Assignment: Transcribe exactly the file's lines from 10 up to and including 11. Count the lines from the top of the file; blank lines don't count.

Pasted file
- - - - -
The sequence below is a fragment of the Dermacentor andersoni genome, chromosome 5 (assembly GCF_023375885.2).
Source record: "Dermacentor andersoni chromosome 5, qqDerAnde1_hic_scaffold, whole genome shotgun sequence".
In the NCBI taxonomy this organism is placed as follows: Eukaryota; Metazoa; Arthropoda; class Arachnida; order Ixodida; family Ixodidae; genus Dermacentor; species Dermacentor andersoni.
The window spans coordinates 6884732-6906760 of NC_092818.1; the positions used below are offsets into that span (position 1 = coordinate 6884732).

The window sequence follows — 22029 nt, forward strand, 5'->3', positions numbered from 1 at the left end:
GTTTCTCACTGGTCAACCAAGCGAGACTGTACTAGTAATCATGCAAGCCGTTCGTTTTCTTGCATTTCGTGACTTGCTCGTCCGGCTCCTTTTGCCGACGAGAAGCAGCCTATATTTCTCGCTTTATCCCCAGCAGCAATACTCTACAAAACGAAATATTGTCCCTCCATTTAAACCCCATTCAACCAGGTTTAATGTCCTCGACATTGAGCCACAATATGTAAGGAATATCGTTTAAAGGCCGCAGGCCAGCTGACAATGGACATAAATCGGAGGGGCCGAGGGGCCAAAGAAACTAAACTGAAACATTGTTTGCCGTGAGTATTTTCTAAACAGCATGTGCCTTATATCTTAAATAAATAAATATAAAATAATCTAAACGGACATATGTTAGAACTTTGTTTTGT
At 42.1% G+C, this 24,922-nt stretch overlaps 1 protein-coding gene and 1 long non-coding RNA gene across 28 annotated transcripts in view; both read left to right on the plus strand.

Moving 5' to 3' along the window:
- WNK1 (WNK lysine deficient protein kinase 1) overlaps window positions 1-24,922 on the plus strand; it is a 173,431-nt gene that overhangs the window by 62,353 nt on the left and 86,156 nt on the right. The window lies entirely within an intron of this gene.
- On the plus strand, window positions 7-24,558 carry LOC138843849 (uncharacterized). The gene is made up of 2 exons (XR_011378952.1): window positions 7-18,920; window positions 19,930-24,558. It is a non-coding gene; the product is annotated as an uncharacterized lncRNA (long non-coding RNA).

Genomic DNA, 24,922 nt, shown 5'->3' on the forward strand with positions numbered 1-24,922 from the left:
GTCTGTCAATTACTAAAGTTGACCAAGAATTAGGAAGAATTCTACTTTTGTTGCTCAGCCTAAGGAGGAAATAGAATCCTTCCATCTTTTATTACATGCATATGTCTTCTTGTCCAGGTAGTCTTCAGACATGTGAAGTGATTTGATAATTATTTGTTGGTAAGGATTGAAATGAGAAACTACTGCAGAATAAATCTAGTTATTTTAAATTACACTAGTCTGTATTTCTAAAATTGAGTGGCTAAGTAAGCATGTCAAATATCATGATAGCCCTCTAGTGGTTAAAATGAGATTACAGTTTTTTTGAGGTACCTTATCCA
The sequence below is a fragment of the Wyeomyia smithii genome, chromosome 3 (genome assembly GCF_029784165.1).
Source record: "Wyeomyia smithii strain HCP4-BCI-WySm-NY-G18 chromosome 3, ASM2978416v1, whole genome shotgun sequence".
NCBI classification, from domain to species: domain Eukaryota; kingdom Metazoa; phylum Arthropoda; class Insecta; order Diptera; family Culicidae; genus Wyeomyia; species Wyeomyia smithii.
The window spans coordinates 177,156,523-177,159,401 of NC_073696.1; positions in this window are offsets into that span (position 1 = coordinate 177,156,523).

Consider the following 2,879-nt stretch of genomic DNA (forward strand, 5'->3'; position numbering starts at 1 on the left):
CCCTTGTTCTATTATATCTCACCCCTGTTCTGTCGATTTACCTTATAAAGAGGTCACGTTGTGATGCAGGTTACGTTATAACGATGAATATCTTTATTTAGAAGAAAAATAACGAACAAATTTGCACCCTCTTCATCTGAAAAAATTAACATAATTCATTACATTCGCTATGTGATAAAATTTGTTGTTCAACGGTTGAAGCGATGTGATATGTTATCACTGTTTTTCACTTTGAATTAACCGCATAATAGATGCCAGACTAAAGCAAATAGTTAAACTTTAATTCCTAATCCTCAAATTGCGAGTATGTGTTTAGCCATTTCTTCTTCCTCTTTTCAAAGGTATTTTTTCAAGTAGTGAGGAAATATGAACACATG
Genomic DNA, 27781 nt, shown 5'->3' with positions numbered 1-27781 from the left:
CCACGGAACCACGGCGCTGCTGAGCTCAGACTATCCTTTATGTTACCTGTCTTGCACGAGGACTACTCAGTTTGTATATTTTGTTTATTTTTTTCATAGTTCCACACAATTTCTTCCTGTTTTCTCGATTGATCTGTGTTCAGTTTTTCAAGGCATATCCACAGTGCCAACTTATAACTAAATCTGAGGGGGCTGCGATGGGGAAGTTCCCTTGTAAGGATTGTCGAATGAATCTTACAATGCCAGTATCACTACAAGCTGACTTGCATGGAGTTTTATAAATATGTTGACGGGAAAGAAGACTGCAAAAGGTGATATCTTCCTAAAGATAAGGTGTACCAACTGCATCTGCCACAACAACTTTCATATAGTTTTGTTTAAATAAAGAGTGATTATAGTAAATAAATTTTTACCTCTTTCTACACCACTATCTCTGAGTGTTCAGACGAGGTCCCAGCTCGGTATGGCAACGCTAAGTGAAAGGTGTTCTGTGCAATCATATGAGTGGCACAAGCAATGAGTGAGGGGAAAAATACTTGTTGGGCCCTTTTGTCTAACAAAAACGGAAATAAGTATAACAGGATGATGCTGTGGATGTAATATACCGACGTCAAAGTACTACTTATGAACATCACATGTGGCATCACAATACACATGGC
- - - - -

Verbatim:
- On the plus strand, window positions 7-24,558 carry LOC138843849 (uncharacterized). The gene is made up of 2 exons (XR_011378952.1): window positions 7-18,920; window positions 19,930-24,558. It is a non-coding gene; the product is annotated as an uncharacterized lncRNA (long non-coding RNA).

Genomic DNA, 24,922 nt, shown 5'->3' on the forward strand with positions numbered 1-24,922 from the left: